@Injectable()
export class CustomerServiceProvider {
   private url: string = "./Customer/GetCustomers";

   constructor(private http: Http) { }

Finally, I write the method that will call my Action method and return an Observable collection of my Customer objects. To call the method, I just use the get method on Angular2's Http component which, when passed the URL to call, returns an Observable collection of Angular2 Response objects:

getCustomers(): Observable<Customer[]> {
      var resps: Observable<Response>;
      resps = this.http.get(this.url);

With ASP.NET MVC, to convert that collection of Response objects to an Observable array of Customer objects is relatively easy: I just use the RxJs map function. With the map function, I first specify that each object in the input collection is a Response object and that I want the output collection to be an Observable array of Customer objects. I then pass the map method an arrow expression specifying what I want from each Response object. To get the JSON object inside each Response object, I just call the json method on the Response object.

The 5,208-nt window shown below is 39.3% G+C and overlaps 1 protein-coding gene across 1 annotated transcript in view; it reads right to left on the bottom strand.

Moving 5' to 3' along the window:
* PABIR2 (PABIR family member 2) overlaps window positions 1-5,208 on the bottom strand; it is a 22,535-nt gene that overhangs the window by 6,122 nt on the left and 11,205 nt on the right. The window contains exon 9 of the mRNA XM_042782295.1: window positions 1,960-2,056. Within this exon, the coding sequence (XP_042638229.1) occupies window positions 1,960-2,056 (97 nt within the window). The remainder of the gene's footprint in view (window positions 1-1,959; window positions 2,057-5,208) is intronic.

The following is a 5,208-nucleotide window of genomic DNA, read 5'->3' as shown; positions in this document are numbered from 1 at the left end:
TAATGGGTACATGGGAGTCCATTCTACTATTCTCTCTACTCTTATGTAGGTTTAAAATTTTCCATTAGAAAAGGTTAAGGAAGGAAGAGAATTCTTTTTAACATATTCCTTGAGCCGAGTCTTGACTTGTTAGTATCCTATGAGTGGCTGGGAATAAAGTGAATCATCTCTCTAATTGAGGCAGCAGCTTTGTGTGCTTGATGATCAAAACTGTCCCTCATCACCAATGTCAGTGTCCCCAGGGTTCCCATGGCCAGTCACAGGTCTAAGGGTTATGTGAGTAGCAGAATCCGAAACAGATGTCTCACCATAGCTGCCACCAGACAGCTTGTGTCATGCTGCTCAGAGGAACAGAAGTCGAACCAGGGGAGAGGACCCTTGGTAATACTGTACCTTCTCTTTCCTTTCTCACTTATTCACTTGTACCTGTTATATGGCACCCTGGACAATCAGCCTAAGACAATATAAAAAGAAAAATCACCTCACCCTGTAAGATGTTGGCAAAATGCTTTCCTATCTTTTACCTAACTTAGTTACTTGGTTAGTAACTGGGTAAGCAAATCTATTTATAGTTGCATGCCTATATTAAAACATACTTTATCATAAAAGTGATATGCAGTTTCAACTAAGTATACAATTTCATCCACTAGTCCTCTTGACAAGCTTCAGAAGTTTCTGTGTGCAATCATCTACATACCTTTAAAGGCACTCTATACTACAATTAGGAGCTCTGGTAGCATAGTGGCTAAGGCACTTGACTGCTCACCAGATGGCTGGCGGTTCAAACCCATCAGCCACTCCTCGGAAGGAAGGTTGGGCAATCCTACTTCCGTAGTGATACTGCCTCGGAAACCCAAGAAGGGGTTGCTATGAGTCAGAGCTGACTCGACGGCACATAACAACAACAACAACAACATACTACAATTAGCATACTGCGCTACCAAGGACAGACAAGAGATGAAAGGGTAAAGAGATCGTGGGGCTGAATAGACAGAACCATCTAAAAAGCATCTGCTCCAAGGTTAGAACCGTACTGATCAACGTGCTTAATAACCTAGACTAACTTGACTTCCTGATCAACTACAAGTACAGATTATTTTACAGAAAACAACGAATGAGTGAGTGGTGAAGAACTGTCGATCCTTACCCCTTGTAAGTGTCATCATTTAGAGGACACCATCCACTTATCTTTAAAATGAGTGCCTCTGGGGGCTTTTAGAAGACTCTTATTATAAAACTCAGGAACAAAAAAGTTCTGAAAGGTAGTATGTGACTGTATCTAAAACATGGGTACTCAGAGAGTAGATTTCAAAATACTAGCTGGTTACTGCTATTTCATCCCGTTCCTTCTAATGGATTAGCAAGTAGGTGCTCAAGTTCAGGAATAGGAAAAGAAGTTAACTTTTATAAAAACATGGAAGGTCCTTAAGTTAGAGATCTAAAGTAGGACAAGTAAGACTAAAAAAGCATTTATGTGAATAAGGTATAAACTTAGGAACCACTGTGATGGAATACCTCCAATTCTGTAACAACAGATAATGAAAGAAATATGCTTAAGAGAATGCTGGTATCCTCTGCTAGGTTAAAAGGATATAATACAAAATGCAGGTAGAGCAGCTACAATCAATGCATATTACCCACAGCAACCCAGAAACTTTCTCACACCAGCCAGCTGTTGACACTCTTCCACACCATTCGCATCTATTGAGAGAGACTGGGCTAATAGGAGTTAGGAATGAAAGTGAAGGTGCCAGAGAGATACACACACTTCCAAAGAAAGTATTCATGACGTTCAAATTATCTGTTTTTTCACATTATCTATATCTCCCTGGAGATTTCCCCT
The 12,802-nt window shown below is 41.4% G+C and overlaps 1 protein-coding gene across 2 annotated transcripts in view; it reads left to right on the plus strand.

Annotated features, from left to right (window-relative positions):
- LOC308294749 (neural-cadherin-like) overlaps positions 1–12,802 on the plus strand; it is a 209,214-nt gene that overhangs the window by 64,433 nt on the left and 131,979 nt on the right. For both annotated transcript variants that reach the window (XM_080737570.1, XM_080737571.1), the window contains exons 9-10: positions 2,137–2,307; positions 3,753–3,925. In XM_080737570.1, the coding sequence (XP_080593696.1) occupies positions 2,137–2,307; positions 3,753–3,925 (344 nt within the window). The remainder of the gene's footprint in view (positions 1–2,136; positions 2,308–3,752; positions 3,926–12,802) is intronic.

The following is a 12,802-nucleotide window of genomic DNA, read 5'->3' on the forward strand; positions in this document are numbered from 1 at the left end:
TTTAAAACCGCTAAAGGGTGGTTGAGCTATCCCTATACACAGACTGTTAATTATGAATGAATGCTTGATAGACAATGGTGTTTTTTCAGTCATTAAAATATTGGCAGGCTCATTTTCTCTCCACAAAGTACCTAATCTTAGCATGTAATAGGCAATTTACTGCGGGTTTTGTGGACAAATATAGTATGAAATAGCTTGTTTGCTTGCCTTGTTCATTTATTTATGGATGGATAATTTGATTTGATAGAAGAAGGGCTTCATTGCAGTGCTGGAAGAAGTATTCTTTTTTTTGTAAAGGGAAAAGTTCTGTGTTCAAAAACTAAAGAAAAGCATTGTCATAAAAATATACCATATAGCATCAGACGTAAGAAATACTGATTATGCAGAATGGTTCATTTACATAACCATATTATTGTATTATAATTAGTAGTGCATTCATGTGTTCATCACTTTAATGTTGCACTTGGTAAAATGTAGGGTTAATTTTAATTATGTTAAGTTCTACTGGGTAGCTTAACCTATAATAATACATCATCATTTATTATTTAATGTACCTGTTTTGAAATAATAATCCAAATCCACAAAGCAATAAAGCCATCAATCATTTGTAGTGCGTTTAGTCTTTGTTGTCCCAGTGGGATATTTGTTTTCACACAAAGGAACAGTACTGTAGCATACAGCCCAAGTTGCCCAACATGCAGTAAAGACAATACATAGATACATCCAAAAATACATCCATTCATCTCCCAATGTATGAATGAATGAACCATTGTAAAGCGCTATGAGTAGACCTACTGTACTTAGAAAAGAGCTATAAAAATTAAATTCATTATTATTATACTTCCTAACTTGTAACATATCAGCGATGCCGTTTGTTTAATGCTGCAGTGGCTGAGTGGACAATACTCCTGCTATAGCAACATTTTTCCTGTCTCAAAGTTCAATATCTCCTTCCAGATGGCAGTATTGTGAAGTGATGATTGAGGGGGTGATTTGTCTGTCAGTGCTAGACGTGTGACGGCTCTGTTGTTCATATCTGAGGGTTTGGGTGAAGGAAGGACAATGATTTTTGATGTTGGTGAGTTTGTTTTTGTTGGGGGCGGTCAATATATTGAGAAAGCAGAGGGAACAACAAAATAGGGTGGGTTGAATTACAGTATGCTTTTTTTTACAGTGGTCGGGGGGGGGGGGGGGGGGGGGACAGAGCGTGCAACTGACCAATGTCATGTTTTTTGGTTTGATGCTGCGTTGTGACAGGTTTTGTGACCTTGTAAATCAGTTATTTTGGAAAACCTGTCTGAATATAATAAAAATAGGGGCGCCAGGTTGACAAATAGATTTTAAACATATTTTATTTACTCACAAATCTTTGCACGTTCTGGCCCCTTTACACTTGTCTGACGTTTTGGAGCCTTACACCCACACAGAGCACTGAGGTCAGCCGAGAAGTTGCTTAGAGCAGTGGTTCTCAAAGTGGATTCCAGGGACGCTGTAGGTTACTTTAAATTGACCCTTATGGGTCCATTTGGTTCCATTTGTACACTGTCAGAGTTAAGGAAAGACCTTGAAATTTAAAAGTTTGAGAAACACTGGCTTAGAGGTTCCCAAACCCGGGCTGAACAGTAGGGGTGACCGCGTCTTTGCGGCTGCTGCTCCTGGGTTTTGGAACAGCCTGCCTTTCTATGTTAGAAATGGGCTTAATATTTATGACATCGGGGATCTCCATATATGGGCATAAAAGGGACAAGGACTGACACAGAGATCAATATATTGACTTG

Finally, I return the result:

      var custs: Observable<Customer[]>
      custs = resps.map<Response, Customer[]>(resp => resp.json());
      return custs
   }

That's a lot of code though. In defense of Angular2 and TypeScript, I should point out that my getCustomers method could be reduced to a single line of code:

return this.http.get(this.url).map((resp: Response) => resp.json());
In addition, every incremental piece of functionality I add to this application won't require much in the way of additional code. You'll see that in my next column where I'll handle the user selecting a customer from the list and displaying the customer's associated data.